In the first of our three flashback articles, we take a look back at domestic political events in Turkey, where the maltreatment of the Kurds has once again been at the heart of both President Erdoğan’s political machinations, and the focal point of international condemnation. Women’s rights and press rights have been in the firing line, along with legitimately-elected Kurdish politicians, as Erdoğan seeks to benefit from anti-Kurdish sentiment and the liquidation of the Kurdish parliamentary opposition ahead of crucial 2022 elections.
In our other flashbacks, we take a look at how Erdoğan’s anti-Kurdish politics has spilled over to neighbouring states and the West, linking into international gepolitical issues like the Ukranian conflict.
Concerns grow over Öcalan
The Committee to Prevent Torture (CPT) visited Imrali in September of 2022,but refused to provide clear information on the situation of inmate, Öcalan.
The isolation of Kurdish political leader Abdullah Öcalan continued, with no word from the jailed figurehead for over 21 months as concerns continue to grow over his health. Over 2500 lawyers and political figures have now applied to visit Öcalan on the prison island Imrali, without success.
Öcalan has been issued with multiple new disciplinary punishments to maintain his isolation. The Committee to Prevent Torture (CPT), a pan-European body with competence to challenge the Turkish authorities over their treatment of Öcalan and his fellow prisoners, stated that they visited Imrali in September for the first time in three years, but refused to provide any clear information on the visit, raising doubts over the function of the visit and whether Öcalan was actually present to meet the CPT delegation.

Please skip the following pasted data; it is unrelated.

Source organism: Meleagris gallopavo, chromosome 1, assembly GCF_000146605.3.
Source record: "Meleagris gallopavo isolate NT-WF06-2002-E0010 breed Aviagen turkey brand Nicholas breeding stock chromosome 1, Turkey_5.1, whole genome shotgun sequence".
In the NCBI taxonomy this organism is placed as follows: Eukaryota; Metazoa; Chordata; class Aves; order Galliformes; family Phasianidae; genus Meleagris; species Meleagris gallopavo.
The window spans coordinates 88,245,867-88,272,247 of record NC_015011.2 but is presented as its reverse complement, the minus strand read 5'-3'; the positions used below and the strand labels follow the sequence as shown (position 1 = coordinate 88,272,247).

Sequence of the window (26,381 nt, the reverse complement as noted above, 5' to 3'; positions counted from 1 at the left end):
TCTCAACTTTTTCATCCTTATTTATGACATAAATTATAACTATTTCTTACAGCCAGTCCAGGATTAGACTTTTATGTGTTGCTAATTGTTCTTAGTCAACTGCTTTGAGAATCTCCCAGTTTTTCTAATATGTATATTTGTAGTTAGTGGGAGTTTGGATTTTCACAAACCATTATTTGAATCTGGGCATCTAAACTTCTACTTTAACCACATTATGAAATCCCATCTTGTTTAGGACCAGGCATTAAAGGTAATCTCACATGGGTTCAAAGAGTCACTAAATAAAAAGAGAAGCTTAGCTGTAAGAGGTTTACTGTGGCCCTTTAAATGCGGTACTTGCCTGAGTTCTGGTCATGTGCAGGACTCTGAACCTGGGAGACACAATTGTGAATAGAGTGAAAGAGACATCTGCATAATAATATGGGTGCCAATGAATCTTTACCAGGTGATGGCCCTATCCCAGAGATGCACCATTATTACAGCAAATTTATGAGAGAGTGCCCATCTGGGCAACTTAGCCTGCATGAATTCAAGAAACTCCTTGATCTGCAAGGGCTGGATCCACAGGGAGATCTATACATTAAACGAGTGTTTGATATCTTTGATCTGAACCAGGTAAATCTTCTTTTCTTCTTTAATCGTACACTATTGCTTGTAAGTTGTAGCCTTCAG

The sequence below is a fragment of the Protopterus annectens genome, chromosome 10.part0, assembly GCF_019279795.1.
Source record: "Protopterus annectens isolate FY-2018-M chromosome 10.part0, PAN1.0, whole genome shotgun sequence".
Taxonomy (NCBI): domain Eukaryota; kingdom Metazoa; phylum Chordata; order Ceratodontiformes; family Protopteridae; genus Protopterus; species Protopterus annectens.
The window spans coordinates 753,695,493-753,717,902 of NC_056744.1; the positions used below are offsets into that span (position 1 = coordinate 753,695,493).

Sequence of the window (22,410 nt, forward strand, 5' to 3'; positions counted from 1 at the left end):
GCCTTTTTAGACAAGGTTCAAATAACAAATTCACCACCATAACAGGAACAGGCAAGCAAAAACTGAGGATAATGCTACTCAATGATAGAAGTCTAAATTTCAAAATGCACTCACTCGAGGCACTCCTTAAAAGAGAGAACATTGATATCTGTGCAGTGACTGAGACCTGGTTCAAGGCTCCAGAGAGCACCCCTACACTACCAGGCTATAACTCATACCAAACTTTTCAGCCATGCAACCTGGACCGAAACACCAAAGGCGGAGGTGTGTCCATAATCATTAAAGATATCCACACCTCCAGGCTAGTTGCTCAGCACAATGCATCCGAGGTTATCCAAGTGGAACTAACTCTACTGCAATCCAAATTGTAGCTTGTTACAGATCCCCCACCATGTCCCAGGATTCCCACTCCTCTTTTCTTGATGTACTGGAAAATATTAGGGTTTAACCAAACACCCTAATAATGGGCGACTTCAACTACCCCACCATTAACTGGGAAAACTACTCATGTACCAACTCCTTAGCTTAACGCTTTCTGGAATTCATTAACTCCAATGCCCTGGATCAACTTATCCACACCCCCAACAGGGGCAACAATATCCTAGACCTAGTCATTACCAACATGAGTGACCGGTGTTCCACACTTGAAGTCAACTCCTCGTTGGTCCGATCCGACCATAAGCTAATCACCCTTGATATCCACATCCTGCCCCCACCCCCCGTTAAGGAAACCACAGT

Marches and protests have continued across the globe, demanding that Öcalan be freed. At one major march in Turkey in June, 50 people including many political leaders were detained and beaten. A protest camp outside the CPT and European Court of Human Rights entered its 12th year.
HDP closure case
Pro-Kurdish Peoples’ Democratic Party (HDP) have come under attack in Turkey and faced new waves of repression.
Proceedings are underway in Turkey to close the Peoples’ Democratic Party (HDP), the country’s pro-Kurdish, pro-minority rights party. Following a 2021 indictment, Turkey’s third-largest party in parliament submitted evidence to the Constitutional Court throughout 2022, which is currently preparing to hear evidence from the public prosecutor on the one hand and the HDP on the other.
The HDP is likely to play a kingmaker role in upcoming Turkish elections in 2023 if they are not banned. Turkey has also made a highly controversial move by arresting the mayor of Istanbul, the expected figurehead for the opposition coalition mooted to unseat incumbent president Erdogan.
HDP arrests and repression
Kurdish lawmaker Semra Güzel, who was sent to prison on 3 September, was demoted from her parliamentary seat on the grounds of absenteeism in a vote held in the Turkish parliament on 22 December.